I, personally, think the opposite is true.
To illustrate, let me take you back to my very first election.
It was a state election, and at that time I knew very little about politics, but knew enough to know that I supported the Democrats over the major parties and that One Nation was evil.
Come polling day, my card looked something like this:
Liberal (or was it National?) candidate
Shooter's party candidate
Democratic Labor Party candidate
Okay. I admit that I was dissappointed that there was no One Nation for me to put last, but the Shooter's Party was a pretty good scapegoat.
Anyway, it's embarassing to admit this, but thinking "Democratic Labor Party" was the full title of "The Democrats", I put them first.
My point, therefore, is that a little knowledge is a dangerous thing.
Come election day, the Senate voting form is going to have sixty-odd candidates.
The ones from the major parties I will have no problem sorting (and I include the Greens & Democrats in this), but when it comes to independent candidates or minor parties I have to admit that I am still rather ignorant.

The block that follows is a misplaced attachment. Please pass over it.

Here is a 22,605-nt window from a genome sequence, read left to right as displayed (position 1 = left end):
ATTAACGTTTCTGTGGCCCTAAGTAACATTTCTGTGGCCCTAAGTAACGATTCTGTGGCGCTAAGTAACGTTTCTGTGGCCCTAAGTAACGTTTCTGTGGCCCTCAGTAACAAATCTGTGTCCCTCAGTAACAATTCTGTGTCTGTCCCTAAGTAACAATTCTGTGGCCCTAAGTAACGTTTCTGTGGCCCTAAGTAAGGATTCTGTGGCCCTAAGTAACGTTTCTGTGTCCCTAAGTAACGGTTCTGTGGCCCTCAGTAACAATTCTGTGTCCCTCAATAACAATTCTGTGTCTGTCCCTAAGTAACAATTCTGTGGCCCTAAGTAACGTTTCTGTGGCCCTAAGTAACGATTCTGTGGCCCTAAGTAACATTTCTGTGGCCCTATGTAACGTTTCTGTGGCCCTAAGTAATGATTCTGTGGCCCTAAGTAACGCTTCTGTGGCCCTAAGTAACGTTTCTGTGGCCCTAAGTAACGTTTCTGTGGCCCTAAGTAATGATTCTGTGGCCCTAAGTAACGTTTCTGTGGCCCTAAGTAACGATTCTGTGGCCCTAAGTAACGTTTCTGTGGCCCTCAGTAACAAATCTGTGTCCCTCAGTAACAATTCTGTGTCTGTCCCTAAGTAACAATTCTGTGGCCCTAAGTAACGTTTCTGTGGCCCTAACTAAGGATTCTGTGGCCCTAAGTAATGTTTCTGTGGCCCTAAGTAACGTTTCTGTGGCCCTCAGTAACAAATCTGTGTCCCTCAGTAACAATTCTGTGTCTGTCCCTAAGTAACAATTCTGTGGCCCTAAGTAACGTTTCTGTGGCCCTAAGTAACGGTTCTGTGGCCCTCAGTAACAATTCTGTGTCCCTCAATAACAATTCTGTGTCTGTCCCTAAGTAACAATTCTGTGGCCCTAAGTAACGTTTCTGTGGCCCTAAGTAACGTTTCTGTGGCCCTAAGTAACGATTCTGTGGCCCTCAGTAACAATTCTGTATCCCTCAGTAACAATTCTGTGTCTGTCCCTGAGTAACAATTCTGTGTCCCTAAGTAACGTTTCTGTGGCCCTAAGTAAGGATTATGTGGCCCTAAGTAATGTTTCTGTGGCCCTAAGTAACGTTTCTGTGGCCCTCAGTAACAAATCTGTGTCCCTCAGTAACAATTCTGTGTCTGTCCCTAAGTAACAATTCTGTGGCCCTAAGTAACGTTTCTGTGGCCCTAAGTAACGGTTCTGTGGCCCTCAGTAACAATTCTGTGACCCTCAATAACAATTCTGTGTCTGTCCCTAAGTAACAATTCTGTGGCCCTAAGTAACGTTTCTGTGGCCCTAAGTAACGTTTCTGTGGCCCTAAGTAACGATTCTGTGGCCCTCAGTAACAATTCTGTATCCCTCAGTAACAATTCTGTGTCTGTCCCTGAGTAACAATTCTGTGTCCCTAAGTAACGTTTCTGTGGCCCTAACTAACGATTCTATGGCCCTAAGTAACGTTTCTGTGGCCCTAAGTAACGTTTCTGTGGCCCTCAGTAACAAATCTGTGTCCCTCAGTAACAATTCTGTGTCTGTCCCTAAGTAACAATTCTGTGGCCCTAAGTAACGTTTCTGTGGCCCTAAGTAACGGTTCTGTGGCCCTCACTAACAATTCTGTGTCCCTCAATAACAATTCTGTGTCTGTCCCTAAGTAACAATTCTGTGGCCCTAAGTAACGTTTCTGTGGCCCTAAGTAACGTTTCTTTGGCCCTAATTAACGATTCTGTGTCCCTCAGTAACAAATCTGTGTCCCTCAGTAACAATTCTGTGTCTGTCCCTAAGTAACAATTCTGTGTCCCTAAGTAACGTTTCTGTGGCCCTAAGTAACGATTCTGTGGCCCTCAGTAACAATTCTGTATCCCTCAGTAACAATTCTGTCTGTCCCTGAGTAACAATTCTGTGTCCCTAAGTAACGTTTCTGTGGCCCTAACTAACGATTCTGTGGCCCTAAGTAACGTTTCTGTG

Because of this I won't know if a particular candidate is a decent liberal type of pollie, or an evil blood-sucking conservative.
Therefore, I think it is safer to vote above the line, for a party that you can trust.
But, aye, there's the rub: who can you trust?
Thankfully, I feel that I can still trust the Greens, and I'm sure-as-shit I can't trust any other party.
The only other option is to research every candidate and party, and number every box below the line, both of which are rather lengthy processes.
For example, can someone please tell me what Mr Harald E Dreger of Lancefield stands for?
Or, for that matter, what are the Australian Progressive Alliance all about?
Now answer that question for all sixty or so Victorian Senate candidates and I might consider voting below the line.